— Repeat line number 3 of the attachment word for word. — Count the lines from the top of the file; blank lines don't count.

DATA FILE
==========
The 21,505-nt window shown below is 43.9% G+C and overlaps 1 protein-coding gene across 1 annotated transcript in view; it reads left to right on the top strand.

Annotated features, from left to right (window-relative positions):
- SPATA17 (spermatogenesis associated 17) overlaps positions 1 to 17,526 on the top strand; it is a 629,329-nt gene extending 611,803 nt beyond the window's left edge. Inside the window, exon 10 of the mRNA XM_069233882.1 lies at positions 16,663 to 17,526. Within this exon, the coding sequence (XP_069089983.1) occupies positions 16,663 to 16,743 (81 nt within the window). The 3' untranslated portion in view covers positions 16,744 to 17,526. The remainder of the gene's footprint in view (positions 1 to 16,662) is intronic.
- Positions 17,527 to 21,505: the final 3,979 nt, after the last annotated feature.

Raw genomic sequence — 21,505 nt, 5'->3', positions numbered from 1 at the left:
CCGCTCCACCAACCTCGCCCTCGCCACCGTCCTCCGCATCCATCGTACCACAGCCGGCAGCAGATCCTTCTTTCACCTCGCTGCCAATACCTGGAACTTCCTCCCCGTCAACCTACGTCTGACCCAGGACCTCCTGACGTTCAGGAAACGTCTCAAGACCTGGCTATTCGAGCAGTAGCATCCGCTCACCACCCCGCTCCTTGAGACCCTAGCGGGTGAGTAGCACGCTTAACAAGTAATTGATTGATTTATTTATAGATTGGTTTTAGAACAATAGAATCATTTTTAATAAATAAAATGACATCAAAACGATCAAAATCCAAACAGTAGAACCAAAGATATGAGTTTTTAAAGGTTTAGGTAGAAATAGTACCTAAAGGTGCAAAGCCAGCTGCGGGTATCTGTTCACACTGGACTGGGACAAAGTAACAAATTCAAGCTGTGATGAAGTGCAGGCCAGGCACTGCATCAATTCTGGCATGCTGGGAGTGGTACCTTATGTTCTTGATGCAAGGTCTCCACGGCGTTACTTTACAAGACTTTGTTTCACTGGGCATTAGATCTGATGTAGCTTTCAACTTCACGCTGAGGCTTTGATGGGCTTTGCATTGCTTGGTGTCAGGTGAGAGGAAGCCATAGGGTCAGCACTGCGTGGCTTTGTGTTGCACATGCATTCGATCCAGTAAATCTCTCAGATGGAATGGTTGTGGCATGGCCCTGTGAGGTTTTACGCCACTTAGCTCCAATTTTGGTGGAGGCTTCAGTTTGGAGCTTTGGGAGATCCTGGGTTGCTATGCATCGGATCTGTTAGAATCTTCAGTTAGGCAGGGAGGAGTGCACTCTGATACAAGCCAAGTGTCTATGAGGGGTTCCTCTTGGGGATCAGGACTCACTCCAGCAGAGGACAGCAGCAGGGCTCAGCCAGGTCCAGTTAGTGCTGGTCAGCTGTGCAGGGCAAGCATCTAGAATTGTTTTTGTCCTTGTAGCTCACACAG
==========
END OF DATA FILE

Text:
- SPATA17 (spermatogenesis associated 17) overlaps positions 1 to 17,526 on the top strand; it is a 629,329-nt gene extending 611,803 nt beyond the window's left edge. Inside the window, exon 10 of the mRNA XM_069233882.1 lies at positions 16,663 to 17,526. Within this exon, the coding sequence (XP_069089983.1) occupies positions 16,663 to 16,743 (81 nt within the window). The 3' untranslated portion in view covers positions 16,744 to 17,526. The remainder of the gene's footprint in view (positions 1 to 16,662) is intronic.